• 2. Millward Brown: Point of View How Strong Brands Can Lead to a More Sustainable Future 2electric trucks for deliveries in some parts of the United States,saving on fuel and maintenance while reducing greenhouseemissions.But Do Consumers Embrace Sustainability?Sustainability requires more than companies willing to pursueit. Consumers must also be willing to act. And right now itseems that consumers are lagging behind companies in theirefforts.Here’s the problem: From the data we see, it’s not reallyclear that consumers care very much about a sustainablefuture. People may say they care, but their behavior suggestssomething else. In practice, few people seem to be willingto change their behavior or pay a premium for a brand guilt many feel as a result of their personal inaction. In thethat is greener than their current choice. According to the past, addressing this type of acute societal tension hasYankelovich Monitor survey in the United States, although allowed brands like Coca-Cola, Google, and Nike to achievemost people said that environmentally friendly products were iconic status, thus ensuring their futures for decades to come.important to them, only one in three said they would pay a little For businesses, then, addressing sustainability offers not onlymore for them. And even these apparently well-intentioned the opportunity for cost savings today, but also the possibilitypeople may not follow through. Derived importance analysis of creating new value in the future.shows that, in category after category, statements like “makean effort to be the most environmentally friendly brand” are While it may seem perversely counterintuitive, the brandsfound to be the least related to brand loyalty. that are currently best positioned to change consumerThere is a big opportunity for businesses to ease behavior may not be found among the plethora of new green alternatives. Many of these new green brands are long onconsumers’ transition to a more sustainable future. purpose but short on mass resonance and credibility. Their impact is hampered by their lack of brand strength. They mayBut I really believe that many people do feel concerned for be regarded as different from other brands, but they fail tothe future of the planet, even if they don’t act on their stated translate that difference into a compelling motivation for theintentions. I believe that sometimes, when responding to majority of consumers. To maximize their impact, these brandsquestions about socially sensitive issues, people tell us how must understand where “green-ness” and sustainability fit inthey wish things were, rather than how they actually are. And the consumer’s agenda, and then find ways to make theirwhen faced with an issue like the environment, people feel mission resonate with more than just a sympathetic greenoverwhelmed. They would like to do something constructive, audience.but the problems are complex, and consumer confusion iscompounded by greenwashing. So frequently people do Sustainability Needs to Be “Baked In” to Businesses andnothing, and end up feeling helpless and guilty. They want the Brandsproblem to be fixed, and they might even be willing to help,but they wish someone else would take the lead. The more people trust a brand, the more likely they are to be inspired to action by it. A business that has sustainabilityThere is a big opportunity for businesses here, a latent need “baked in” to its brand is in the best position to motivateto be addressed: to ease consumers’ transition to a more people to buy greener and more sustainable products. Onesustainable future and, in so doing, to assuage the underlying such brand is Natura, a Brazilian personal care brand, which ©201 Millward Brown 1
  • 3. Millward Brown: Point of View How Strong Brands Can Lead to a More Sustainable Future 3was founded in 1969. While the company’s direct sales model The Role of Green Credentials in the U.S. Diaper Categoryhas undoubtedly helped fuel the brand’s success in Latin The disposable diaper category in the United States isAmerica, Natura is also credited for embracing sustainability dominated by two well-known brands: P&G’s Pampers andand the use of natural ingredients in its formulas. Since 1983, Kimberly-Clark’s Huggies. But over the last decade a numberwhen Natura began producing and selling refills, the brand has of brands have been launched, trying to take share from theachieved a significant decrease in the disposal of solid waste established brands by offering a greener alternative1.in the environment. And since 2007 when it put the Carbon ,Neutral Program into practice, Natura has reduced carbon One of these brands, Seventh Generation, is best known foremissions by almost 1 percent while enjoying a compound 0 household cleaners and paper products. Its success in theseannual growth rate of nearly 20 percent. categories has led to an impressive growth rate over theTo what degree does Natura’s sustainability commitment last decade. It has reasonable brand name awareness andA business that has sustainability “baked in” to its is perceived as a brand that behaves in a responsible way toward the environment. However, in the diaper category,brand is in the best position to motivate people to active awareness of the Seventh Generation brand in 201 0buy greener and more sustainable products. was low at 1 percent. 6drive the brand’s appeal? While 64 percent of personal carebuyers in Brazil agree that the brand behaves in a responsibleway toward the environment, I would argue that Natura’senvironmental credentials are not the key drivers of the brand’ssuccess but supplementary ones. People appreciate the factthat Natura’s products are high quality and healthy as well assustainable, and they pay a premium price for them. Globalbrands like Dove and Avon may be as well known as Natura,but they simply do not inspire the same degree of passion.Fifty-four percent of people claim to have recommendedNatura to a friend, compared to 4 percent for Avon and 22 1percent for Dove.It is because of examples like Natura that I believe strongbrands are in a good position to adopt a true sustainabilityagenda and have a positive impact. Existing research and Even more problematic is the fact that, of the 1 attributes 7development resources, as well as economies of scale, position included in our analysis of importance, “are less harmful to theestablished brands to sell products that are functionally environment” ranks last. So even if people endorse Seventheffective and appropriately priced as well as sustainable. An Generation diapers on this statement, this endorsement willestablished customer base ensures that these products will only affect brand choice if it can be coupled with somethingbe available to a large swath of consumers. And these strong that resonates with potential customers. Mothers want to bebrands can not only make a bigger difference, but they can sure the diaper they choose will keep their babies comfortablemake a difference faster. Let’s consider how this might play and content. If a brand can convince them that it is a goodout in one large category. choice on these grounds, then, all things being equal, green credentials might justify switching brands. 1 There is considerable debate over what type of diaper is actually the most environmentally friendly, as laundering reusable diapers can use significant water and energy resources ©201 Millward Brown 1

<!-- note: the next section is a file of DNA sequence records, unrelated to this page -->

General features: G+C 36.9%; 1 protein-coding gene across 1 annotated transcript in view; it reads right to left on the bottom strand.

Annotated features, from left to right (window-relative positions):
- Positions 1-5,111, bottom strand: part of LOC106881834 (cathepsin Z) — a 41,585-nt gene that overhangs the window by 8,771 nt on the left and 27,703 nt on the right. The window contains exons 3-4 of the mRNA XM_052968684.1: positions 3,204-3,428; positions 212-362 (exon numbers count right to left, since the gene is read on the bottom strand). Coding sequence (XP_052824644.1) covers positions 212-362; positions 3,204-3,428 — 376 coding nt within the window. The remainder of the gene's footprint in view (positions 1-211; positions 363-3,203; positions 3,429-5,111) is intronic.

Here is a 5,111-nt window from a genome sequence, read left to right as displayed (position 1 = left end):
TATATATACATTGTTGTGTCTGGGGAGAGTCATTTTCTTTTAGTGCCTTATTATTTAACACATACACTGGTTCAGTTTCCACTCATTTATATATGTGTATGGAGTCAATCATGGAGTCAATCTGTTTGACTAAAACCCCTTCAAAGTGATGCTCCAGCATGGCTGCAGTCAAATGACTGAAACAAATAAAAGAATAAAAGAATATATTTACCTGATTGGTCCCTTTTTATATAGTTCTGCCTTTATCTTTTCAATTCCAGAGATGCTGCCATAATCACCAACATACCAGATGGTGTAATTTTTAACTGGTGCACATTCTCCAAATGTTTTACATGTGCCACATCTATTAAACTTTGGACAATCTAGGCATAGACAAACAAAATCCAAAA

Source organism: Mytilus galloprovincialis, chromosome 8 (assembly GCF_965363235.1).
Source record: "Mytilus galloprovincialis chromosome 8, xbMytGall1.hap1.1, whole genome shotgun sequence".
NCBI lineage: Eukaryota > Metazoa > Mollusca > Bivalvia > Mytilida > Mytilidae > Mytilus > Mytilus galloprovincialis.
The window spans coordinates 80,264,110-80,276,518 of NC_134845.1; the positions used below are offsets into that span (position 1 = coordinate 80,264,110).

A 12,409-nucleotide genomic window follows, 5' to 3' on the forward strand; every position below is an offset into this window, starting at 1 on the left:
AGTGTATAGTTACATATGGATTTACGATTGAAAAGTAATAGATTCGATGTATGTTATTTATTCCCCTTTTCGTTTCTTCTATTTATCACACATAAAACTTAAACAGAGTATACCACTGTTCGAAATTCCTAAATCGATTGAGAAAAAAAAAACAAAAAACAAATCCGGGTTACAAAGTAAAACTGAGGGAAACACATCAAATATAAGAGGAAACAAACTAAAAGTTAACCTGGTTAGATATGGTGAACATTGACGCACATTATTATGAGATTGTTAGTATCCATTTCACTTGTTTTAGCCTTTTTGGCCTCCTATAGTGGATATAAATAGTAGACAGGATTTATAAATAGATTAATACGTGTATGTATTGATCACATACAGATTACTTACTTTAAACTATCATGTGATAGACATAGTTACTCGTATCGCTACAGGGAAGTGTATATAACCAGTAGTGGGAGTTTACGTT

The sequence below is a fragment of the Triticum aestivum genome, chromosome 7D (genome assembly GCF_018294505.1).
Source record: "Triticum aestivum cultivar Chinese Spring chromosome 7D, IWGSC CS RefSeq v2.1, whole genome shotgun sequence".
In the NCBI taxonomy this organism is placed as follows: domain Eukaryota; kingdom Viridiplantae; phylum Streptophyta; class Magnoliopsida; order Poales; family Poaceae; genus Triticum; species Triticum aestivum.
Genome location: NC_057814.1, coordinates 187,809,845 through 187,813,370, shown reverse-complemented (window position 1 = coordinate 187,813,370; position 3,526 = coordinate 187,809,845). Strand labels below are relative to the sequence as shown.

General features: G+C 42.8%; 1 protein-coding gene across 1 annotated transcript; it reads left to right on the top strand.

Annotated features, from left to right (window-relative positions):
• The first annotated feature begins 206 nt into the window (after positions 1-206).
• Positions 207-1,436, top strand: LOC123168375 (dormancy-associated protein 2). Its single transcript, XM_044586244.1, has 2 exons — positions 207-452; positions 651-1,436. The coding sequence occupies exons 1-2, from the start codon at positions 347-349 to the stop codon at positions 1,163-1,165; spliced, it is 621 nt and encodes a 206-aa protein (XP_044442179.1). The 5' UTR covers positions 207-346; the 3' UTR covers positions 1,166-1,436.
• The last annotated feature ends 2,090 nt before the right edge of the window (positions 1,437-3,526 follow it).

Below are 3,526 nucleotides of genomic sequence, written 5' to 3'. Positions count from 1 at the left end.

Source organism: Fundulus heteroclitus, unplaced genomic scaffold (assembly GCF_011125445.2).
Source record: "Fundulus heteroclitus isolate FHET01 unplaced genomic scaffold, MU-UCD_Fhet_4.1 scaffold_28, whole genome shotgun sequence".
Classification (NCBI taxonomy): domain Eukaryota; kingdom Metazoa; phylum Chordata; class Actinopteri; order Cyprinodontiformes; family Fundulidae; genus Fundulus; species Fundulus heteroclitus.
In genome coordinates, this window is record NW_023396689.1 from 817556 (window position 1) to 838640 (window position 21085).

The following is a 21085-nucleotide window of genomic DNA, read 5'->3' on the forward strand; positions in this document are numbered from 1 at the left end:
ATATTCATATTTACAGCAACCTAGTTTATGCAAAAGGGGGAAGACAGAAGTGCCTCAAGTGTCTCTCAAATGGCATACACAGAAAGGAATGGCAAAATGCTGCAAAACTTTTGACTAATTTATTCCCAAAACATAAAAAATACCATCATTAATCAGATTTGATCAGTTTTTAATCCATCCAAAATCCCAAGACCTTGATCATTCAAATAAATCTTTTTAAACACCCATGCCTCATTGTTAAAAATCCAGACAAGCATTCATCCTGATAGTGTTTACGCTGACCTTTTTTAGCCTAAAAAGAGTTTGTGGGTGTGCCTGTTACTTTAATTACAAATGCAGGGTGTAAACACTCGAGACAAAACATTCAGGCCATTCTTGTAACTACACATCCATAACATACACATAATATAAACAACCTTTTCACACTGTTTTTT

• 4. Millward Brown: Point of View How Strong Brands Can Lead to a More Sustainable Future 4However, as it stands now, Seventh Generation has a problem There is good reason to believe that Pampers could inspirewith people’s perceptions of its price. As we saw earlier, people people to more sustainable behavior, because the brand alreadydon’t want to pay more for green products, and whether inspires them to action in another arena. Catherine, a blogger atit is perception or reality, many people believe Seventh Alpha Mom, reports on Pampers’ mission to eradicate neonatalGeneration diapers are too expensive. Addressing perceptions tetanus. The Pampers/UNICEF “1 Pack = 1 Vaccine” programof affordability would go a long way toward growing the value has helped provide more than 1 million vaccines that protect 00of the Seventh Generation brand in this category. But Seventh moms and babies in developing countries from maternal and neonatal tetanus. Catherine was so inspired by this programTo maximize their impact, the new green brands that she offered to personally match other people’s donationsmust understand where “green-ness” and to the tune of $500. This is the sort of passion that a strongsustainability fit in the consumer’s agenda, and brand can inspire when it takes a stand on something.then find ways to make their mission resonate with The Challenge for Brandsmore than just a sympathetic green audience. The leaders of many big businesses have adopted far- reaching sustainability agendas, and the financial benefitsGeneration should only lower prices if this can be done by they have reaped by doing so prove that “green” is notcontrolling costs and maintaining margins. Failing that, it would inimical to business success. But to protect the quality ofbe preferable if they could find a way to reframe people’s life for future generations, we need to do more than adoptperceptions of value — but those perceptions must be based sustainable production practices — we need to encourageon benefits that are personal and tangible to consumers. The sustainable consumption. This is where marketers and marketenvironmental benefit alone is unlikely to be sufficient. researchers can play an important role. Strong, well-known, and trusted brands can facilitate widespread acceptance ofStrong Brands Inspire People to Act sustainable products and behavior. The potential return goesWhile I believe that Seventh Generation can succeed in the far beyond short-term revenue growth. By bringing morediaper category as it has in other categories, the necessary green and sustainable products to a mass market, majorbrand-building will take time. Another diaper brand may be in established brands can address an important societal tensiona better position to make a big difference immediately, and one and help sustain our collective future — as well as their own.such brand is Pampers. Pampers’ mission, to help mothers raisehappy, healthy babies, is directly aligned with what consumers To read more about brands and sustainability, visit ourvalue in this category. It is a mission that resonates with millions blog at www.mb-blog.com.of moms around the world. If you liked “How Strong Brands Can Lead To a More Sustainable Future,” you might also be interested in:Decades of innovation have ensured that Pampers is seen asa credible, functional solution, and decades of marketing have What Makes an Iconic Brand?reinforced the belief that Pampers is both the best product Why brands should consider Mother Earth aand an appealing brand. So, with functional and emotional stakeholdercredentials already established, if Pampers were to fully Green - Are you willing to pay for that?espouse a green agenda, it would likely be very successful(even if Pampers does currently appear to be “behind” Seventh ShareGeneration in environmental credentials). ©201 Millward Brown 1